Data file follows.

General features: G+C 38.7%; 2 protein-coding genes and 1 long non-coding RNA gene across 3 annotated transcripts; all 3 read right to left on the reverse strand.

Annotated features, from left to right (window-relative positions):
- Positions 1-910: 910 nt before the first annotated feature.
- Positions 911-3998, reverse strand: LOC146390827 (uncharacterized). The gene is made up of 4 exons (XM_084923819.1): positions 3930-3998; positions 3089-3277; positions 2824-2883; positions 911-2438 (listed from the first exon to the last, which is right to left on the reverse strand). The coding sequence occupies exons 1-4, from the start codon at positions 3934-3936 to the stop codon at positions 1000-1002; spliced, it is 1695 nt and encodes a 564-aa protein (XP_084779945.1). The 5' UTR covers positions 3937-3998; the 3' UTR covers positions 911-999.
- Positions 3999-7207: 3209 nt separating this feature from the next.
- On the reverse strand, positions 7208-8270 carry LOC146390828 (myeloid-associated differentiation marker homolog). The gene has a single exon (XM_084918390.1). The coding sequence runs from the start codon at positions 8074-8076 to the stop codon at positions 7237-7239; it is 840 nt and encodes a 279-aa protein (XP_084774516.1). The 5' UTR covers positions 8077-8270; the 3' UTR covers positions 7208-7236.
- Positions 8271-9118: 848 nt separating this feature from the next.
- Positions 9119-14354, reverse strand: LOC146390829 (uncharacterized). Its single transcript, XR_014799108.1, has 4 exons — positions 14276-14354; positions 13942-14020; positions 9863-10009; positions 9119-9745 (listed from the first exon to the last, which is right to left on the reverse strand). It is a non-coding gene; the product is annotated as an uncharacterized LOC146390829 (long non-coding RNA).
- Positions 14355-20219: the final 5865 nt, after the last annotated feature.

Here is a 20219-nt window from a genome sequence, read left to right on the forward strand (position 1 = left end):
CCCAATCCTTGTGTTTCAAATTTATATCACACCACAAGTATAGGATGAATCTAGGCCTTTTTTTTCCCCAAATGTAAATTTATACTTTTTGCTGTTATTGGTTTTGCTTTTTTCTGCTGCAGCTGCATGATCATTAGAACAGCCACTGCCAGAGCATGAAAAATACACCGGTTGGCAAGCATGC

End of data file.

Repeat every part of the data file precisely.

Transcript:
General features: G+C 38.7%; 2 protein-coding genes and 1 long non-coding RNA gene across 3 annotated transcripts; all 3 read right to left on the reverse strand.

Annotated features, from left to right (window-relative positions):
- Positions 1-910: 910 nt before the first annotated feature.
- Positions 911-3998, reverse strand: LOC146390827 (uncharacterized). The gene is made up of 4 exons (XM_084923819.1): positions 3930-3998; positions 3089-3277; positions 2824-2883; positions 911-2438 (listed from the first exon to the last, which is right to left on the reverse strand). The coding sequence occupies exons 1-4, from the start codon at positions 3934-3936 to the stop codon at positions 1000-1002; spliced, it is 1695 nt and encodes a 564-aa protein (XP_084779945.1). The 5' UTR covers positions 3937-3998; the 3' UTR covers positions 911-999.
- Positions 3999-7207: 3209 nt separating this feature from the next.
- On the reverse strand, positions 7208-8270 carry LOC146390828 (myeloid-associated differentiation marker homolog). The gene has a single exon (XM_084918390.1). The coding sequence runs from the start codon at positions 8074-8076 to the stop codon at positions 7237-7239; it is 840 nt and encodes a 279-aa protein (XP_084774516.1). The 5' UTR covers positions 8077-8270; the 3' UTR covers positions 7208-7236.
- Positions 8271-9118: 848 nt separating this feature from the next.
- Positions 9119-14354, reverse strand: LOC146390829 (uncharacterized). Its single transcript, XR_014799108.1, has 4 exons — positions 14276-14354; positions 13942-14020; positions 9863-10009; positions 9119-9745 (listed from the first exon to the last, which is right to left on the reverse strand). It is a non-coding gene; the product is annotated as an uncharacterized LOC146390829 (long non-coding RNA).
- Positions 14355-20219: the final 5865 nt, after the last annotated feature.

Here is a 20219-nt window from a genome sequence, read left to right on the forward strand (position 1 = left end):
CCCAATCCTTGTGTTTCAAATTTATATCACACCACAAGTATAGGATGAATCTAGGCCTTTTTTTTCCCCAAATGTAAATTTATACTTTTTGCTGTTATTGGTTTTGCTTTTTTCTGCTGCAGCTGCATGATCATTAGAACAGCCACTGCCAGAGCATGAAAAATACACCGGTTGGCAAGCATGC